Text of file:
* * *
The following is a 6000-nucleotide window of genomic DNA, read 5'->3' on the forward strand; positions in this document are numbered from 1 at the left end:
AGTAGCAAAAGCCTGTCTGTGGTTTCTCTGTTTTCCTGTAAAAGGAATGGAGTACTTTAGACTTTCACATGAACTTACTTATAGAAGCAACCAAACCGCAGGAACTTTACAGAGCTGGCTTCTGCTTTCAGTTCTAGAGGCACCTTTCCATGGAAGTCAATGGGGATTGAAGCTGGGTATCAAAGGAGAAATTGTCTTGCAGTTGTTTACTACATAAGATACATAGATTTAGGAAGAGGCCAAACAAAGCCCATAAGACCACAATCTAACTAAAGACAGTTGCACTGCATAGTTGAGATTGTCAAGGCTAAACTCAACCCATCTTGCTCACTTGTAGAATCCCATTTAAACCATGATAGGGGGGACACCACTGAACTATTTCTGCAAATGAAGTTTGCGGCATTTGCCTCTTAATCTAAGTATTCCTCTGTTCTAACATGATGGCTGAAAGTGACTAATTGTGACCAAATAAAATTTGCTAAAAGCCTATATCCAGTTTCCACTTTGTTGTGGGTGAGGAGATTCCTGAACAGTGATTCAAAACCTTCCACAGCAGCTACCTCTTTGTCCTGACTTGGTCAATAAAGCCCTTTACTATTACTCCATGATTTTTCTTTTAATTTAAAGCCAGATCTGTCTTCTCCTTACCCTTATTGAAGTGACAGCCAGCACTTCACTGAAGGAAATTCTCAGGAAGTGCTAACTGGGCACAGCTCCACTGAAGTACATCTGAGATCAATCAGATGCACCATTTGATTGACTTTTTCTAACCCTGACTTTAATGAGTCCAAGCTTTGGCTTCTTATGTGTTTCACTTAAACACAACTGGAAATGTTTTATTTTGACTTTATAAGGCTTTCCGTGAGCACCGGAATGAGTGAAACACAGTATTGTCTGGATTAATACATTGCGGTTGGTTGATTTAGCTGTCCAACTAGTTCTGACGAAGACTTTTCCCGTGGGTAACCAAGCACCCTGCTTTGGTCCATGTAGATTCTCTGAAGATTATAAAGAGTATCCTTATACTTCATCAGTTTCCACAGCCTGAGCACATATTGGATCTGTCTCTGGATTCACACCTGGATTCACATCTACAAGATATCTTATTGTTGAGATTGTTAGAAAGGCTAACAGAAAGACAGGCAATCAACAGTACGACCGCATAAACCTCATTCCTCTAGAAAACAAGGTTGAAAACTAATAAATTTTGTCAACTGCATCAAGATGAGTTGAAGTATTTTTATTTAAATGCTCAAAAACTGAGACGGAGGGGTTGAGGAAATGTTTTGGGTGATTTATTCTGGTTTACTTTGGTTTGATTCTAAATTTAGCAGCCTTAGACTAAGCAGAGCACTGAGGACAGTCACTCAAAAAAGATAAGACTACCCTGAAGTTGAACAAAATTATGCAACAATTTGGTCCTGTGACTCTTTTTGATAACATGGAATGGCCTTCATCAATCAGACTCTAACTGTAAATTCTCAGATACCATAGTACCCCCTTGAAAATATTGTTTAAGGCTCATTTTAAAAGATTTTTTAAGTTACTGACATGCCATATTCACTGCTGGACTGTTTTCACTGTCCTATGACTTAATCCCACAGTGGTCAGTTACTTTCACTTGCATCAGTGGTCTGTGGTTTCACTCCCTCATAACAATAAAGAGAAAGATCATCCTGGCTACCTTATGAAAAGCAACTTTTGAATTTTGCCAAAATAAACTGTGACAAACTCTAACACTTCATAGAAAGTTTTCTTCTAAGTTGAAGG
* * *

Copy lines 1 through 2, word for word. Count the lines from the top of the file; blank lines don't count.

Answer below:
The following is a 6000-nucleotide window of genomic DNA, read 5'->3' on the forward strand; positions in this document are numbered from 1 at the left end:
AGTAGCAAAAGCCTGTCTGTGGTTTCTCTGTTTTCCTGTAAAAGGAATGGAGTACTTTAGACTTTCACATGAACTTACTTATAGAAGCAACCAAACCGCAGGAACTTTACAGAGCTGGCTTCTGCTTTCAGTTCTAGAGGCACCTTTCCATGGAAGTCAATGGGGATTGAAGCTGGGTATCAAAGGAGAAATTGTCTTGCAGTTGTTTACTACATAAGATACATAGATTTAGGAAGAGGCCAAACAAAGCCCATAAGACCACAATCTAACTAAAGACAGTTGCACTGCATAGTTGAGATTGTCAAGGCTAAACTCAACCCATCTTGCTCACTTGTAGAATCCCATTTAAACCATGATAGGGGGGACACCACTGAACTATTTCTGCAAATGAAGTTTGCGGCATTTGCCTCTTAATCTAAGTATTCCTCTGTTCTAACATGATGGCTGAAAGTGACTAATTGTGACCAAATAAAATTTGCTAAAAGCCTATATCCAGTTTCCACTTTGTTGTGGGTGAGGAGATTCCTGAACAGTGATTCAAAACCTTCCACAGCAGCTACCTCTTTGTCCTGACTTGGTCAATAAAGCCCTTTACTATTACTCCATGATTTTTCTTTTAATTTAAAGCCAGATCTGTCTTCTCCTTACCCTTATTGAAGTGACAGCCAGCACTTCACTGAAGGAAATTCTCAGGAAGTGCTAACTGGGCACAGCTCCACTGAAGTACATCTGAGATCAATCAGATGCACCATTTGATTGACTTTTTCTAACCCTGACTTTAATGAGTCCAAGCTTTGGCTTCTTATGTGTTTCACTTAAACACAACTGGAAATGTTTTATTTTGACTTTATAAGGCTTTCCGTGAGCACCGGAATGAGTGAAACACAGTATTGTCTGGATTAATACATTGCGGTTGGTTGATTTAGCTGTCCAACTAGTTCTGACGAAGACTTTTCCCGTGGGTAACCAAGCACCCTGCTTTGGTCCATGTAGATTCTCTGAAGATTATAAAGAGTATCCTTATACTTCATCAGTTTCCACAGCCTGAGCACATATTGGATCTGTCTCTGGATTCACACCTGGATTCACATCTACAAGATATCTTATTGTTGAGATTGTTAGAAAGGCTAACAGAAAGACAGGCAATCAACAGTACGACCGCATAAACCTCATTCCTCTAGAAAACAAGGTTGAAAACTAATAAATTTTGTCAACTGCATCAAGATGAGTTGAAGTATTTTTATTTAAATGCTCAAAAACTGAGACGGAGGGGTTGAGGAAATGTTTTGGGTGATTTATTCTGGTTTACTTTGGTTTGATTCTAAATTTAGCAGCCTTAGACTAAGCAGAGCACTGAGGACAGTCACTCAAAAAAGATAAGACTACCCTGAAGTTGAACAAAATTATGCAACAATTTGGTCCTGTGACTCTTTTTGATAACATGGAATGGCCTTCATCAATCAGACTCTAACTGTAAATTCTCAGATACCATAGTACCCCCTTGAAAATATTGTTTAAGGCTCATTTTAAAAGATTTTTTAAGTTACTGACATGCCATATTCACTGCTGGACTGTTTTCACTGTCCTATGACTTAATCCCACAGTGGTCAGTTACTTTCACTTGCATCAGTGGTCTGTGGTTTCACTCCCTCATAACAATAAAGAGAAAGATCATCCTGGCTACCTTATGAAAAGCAACTTTTGAATTTTGCCAAAATAAACTGTGACAAACTCTAACACTTCATAGAAAGTTTTCTTCTAAGTTGAAGG